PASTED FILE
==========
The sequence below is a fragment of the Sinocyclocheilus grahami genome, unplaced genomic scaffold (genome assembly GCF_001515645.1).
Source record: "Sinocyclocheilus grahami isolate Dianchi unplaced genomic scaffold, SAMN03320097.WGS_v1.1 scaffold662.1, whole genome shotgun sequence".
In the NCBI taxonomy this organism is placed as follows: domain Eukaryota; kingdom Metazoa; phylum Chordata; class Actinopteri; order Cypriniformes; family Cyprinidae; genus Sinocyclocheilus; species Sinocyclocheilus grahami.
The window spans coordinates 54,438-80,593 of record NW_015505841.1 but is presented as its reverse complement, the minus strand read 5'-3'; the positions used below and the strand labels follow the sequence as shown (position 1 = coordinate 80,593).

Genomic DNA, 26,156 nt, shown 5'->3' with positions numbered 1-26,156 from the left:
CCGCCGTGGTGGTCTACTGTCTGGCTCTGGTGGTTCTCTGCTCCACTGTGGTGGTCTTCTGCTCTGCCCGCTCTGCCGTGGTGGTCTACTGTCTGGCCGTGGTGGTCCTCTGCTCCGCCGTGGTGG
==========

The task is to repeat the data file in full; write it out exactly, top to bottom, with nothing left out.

The sequence below is a fragment of the Sinocyclocheilus grahami genome, unplaced genomic scaffold (genome assembly GCF_001515645.1).
Source record: "Sinocyclocheilus grahami isolate Dianchi unplaced genomic scaffold, SAMN03320097.WGS_v1.1 scaffold662.1, whole genome shotgun sequence".
In the NCBI taxonomy this organism is placed as follows: domain Eukaryota; kingdom Metazoa; phylum Chordata; class Actinopteri; order Cypriniformes; family Cyprinidae; genus Sinocyclocheilus; species Sinocyclocheilus grahami.
The window spans coordinates 54,438-80,593 of record NW_015505841.1 but is presented as its reverse complement, the minus strand read 5'-3'; the positions used below and the strand labels follow the sequence as shown (position 1 = coordinate 80,593).

Genomic DNA, 26,156 nt, shown 5'->3' with positions numbered 1-26,156 from the left:
CCGCCGTGGTGGTCTACTGTCTGGCTCTGGTGGTTCTCTGCTCCACTGTGGTGGTCTTCTGCTCTGCCCGCTCTGCCGTGGTGGTCTACTGTCTGGCCGTGGTGGTCCTCTGCTCCGCCGTGGTGG